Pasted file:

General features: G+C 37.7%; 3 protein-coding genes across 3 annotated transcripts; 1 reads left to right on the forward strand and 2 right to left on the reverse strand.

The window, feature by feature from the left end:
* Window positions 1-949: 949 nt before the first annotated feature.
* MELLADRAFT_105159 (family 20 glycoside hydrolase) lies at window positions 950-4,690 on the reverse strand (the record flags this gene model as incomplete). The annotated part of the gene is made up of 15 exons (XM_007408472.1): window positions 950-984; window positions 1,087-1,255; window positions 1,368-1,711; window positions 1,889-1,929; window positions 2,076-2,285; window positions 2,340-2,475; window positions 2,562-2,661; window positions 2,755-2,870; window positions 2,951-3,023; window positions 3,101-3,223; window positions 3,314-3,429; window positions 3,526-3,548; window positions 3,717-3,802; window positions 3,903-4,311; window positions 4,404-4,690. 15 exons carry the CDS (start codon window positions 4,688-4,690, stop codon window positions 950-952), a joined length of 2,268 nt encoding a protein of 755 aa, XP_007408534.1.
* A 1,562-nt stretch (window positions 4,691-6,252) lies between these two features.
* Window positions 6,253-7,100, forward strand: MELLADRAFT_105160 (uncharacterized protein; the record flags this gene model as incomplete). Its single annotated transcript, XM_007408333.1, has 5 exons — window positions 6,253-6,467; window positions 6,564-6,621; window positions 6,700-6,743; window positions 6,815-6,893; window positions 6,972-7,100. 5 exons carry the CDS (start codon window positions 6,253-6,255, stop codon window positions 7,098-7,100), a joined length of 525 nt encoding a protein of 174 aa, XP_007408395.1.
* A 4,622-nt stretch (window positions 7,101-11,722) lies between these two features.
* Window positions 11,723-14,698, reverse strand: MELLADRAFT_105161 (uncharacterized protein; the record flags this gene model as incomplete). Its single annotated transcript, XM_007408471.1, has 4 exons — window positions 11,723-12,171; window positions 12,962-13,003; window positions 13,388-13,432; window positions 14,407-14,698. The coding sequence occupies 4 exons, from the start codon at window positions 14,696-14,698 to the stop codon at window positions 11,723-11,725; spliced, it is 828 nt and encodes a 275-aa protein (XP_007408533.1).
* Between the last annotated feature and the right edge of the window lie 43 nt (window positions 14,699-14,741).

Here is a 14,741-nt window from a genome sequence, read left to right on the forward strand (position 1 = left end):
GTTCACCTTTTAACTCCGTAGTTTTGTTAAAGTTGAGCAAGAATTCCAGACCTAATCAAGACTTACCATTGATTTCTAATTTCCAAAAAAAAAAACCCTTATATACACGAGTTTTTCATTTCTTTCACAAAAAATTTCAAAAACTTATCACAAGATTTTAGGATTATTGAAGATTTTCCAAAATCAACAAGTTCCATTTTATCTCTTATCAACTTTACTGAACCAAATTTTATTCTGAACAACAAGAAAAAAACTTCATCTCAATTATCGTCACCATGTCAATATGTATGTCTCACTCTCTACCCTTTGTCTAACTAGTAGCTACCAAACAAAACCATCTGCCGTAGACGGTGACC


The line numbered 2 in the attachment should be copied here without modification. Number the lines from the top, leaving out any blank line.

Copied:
The window, feature by feature from the left end: